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Critical Reception: Rockstar's  Max Payne 3

Critical Reception: Rockstar's Max Payne 3

May 16, 2012 | By Danny Cowan

This week's edition of Critical Reception examines online reaction to Rockstar's third-person shooter sequel Max Payne 3, which reviews describe as "a game built out of remarkably implemented, masterfully presented parts." Max Payne 3 currently earns a score of 88 out of 100 at

Joystiq's Ludwig Kietzmann gives Max Payne 3 4.5 out of 5 stars. "The shooting is a revelation," he praises. "It's so good it evokes a worrisome existential crisis: Yes, it's another eight-to-ten hours of killing everyone in the world, but what if this is, and will always be, what games are best at? Max Payne 3 nearly makes you roll over in defeat, knowing that Rockstar has harnessed impeccable technology to make people die real good."

"It's a simple process served up with peerless presentation," Kietzmann continues. "You enter one side of the room and the henchmen, who rarely differentiate in their plan of attack, dutifully show up to be blown away. As a grizzled grump who reeks of alcohol and sweat, your movements are rugged but reliable -- and you can forget about the frantic momentum of Vanquish, or the nimbleness of Drake in Uncharted. Max is an expert at falling down with style."

A new recovery mechanic adds significantly to the experience. "Rockstar's Max Payne [...] thrives on second chances," Kietzmann notes. "Take an unexpected shot to the back, for instance, and Max will slowly twist his body around as he falls and take one last shot. Nail your attacker and you'll make a stylish return journey from the brink of defeat, provided you've got some painkillers in pocket.

"It's a gratuitous gimmick, but it preserves the relentless pacing in Max Payne 3. The level design always pushes you forward in a hurried pace, giving you an urgent target or a compelling (see: excessively perilous) reason to escape. The unobtrusive heartbeat of a fantastic soundtrack keeps the whole campaign alive, from beginning to end."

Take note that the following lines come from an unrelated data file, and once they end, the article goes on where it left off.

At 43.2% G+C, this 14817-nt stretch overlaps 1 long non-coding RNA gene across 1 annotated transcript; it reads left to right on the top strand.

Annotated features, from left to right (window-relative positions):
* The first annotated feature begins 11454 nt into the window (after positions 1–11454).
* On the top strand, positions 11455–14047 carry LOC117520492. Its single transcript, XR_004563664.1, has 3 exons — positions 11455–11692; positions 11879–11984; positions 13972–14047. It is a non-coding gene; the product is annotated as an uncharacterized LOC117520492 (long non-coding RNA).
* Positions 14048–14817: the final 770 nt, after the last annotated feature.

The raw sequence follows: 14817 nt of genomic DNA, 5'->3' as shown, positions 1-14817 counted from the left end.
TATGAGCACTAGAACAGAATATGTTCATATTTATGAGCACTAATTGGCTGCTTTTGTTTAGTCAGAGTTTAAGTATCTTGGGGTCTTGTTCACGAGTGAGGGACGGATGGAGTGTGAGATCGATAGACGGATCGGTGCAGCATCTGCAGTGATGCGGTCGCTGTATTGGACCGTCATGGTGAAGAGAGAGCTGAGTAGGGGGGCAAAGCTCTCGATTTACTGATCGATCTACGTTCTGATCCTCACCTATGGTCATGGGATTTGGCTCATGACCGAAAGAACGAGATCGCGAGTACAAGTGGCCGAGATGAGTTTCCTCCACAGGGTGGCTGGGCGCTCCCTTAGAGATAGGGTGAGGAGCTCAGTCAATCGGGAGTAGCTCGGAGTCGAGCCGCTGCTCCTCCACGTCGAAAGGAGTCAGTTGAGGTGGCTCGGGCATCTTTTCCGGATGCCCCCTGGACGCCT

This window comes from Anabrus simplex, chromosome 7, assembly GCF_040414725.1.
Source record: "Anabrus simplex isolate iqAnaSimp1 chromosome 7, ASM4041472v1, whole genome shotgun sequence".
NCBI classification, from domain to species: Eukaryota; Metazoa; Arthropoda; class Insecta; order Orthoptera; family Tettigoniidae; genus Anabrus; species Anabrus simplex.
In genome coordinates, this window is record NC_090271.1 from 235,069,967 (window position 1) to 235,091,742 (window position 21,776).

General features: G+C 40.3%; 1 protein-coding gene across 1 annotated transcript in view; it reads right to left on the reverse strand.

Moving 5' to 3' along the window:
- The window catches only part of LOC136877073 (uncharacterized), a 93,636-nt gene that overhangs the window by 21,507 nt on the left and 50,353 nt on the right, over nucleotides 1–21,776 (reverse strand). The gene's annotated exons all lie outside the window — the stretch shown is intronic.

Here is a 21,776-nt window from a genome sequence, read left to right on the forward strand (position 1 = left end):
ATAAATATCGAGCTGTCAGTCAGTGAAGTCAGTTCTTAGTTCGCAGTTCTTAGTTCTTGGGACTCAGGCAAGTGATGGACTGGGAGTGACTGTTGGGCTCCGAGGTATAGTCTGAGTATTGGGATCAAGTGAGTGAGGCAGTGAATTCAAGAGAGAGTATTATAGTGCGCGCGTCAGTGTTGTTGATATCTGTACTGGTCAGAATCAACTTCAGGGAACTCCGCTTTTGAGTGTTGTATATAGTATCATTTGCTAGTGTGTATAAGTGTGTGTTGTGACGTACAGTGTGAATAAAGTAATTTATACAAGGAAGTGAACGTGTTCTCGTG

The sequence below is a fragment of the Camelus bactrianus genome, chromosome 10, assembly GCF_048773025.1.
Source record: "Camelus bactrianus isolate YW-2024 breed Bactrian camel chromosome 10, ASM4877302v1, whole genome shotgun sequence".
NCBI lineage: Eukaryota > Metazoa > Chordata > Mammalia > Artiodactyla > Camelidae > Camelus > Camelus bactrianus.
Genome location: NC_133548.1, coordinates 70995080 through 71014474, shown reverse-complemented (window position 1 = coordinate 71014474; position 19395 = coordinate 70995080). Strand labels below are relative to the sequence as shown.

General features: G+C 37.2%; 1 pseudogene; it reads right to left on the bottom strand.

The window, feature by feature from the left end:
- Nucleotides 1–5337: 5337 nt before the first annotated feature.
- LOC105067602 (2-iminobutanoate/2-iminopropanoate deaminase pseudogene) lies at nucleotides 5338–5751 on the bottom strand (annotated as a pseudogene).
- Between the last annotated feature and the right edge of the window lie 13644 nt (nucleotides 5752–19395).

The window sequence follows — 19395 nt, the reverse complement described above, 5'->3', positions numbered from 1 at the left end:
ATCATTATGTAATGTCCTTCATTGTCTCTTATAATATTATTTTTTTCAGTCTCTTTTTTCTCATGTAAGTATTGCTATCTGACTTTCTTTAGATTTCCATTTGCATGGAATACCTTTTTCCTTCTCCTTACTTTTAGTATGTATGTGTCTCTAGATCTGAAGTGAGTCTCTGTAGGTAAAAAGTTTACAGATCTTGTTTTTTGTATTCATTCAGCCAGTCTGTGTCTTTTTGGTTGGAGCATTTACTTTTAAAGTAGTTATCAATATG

"Max Payne 3 [is] a game built out of remarkably implemented, masterfully presented parts," Kietzmann observes. "Video games live or die by the mechanisms that lie underneath. That's why the graveyards are always full."

Ryan Davis at Giant Bomb gives Max Payne 3 4 out of 5 stars. "Rockstar Games faced no small feat in taking on Max Payne," he begins. "With nearly a decade since Finnish developer Remedy -- long since busy exploring the dark wilderness of the subconscious with Alan Wake -- parted ways with the series, the challenges were manifold. After that much time, did the John-Woo-inspired gun ballet still play? And what of the comic-book-noir aesthetic, which leavened Max’s blackstrap pathos with fleets of self-reference and absurdity?

"Rockstar, of course, addresses both of these issues with no small amount of its own usual panache, discarding large swaths of Max’s established aesthetic and asserting its own set of influences in the process."

The result is a game that feels markedly different from its predecessors. "There’s still plenty of internal monologue from Max, but like the rest of the game, the language is less flowery and more nihilistic than Remedy’s work with the character," Davis notes. "It’s a distinct look and feel [...], but there are times that it overindulges in its own sense of style, distracting from the plot’s serpentine double-crossing and Max’s near-constant self-flagellation."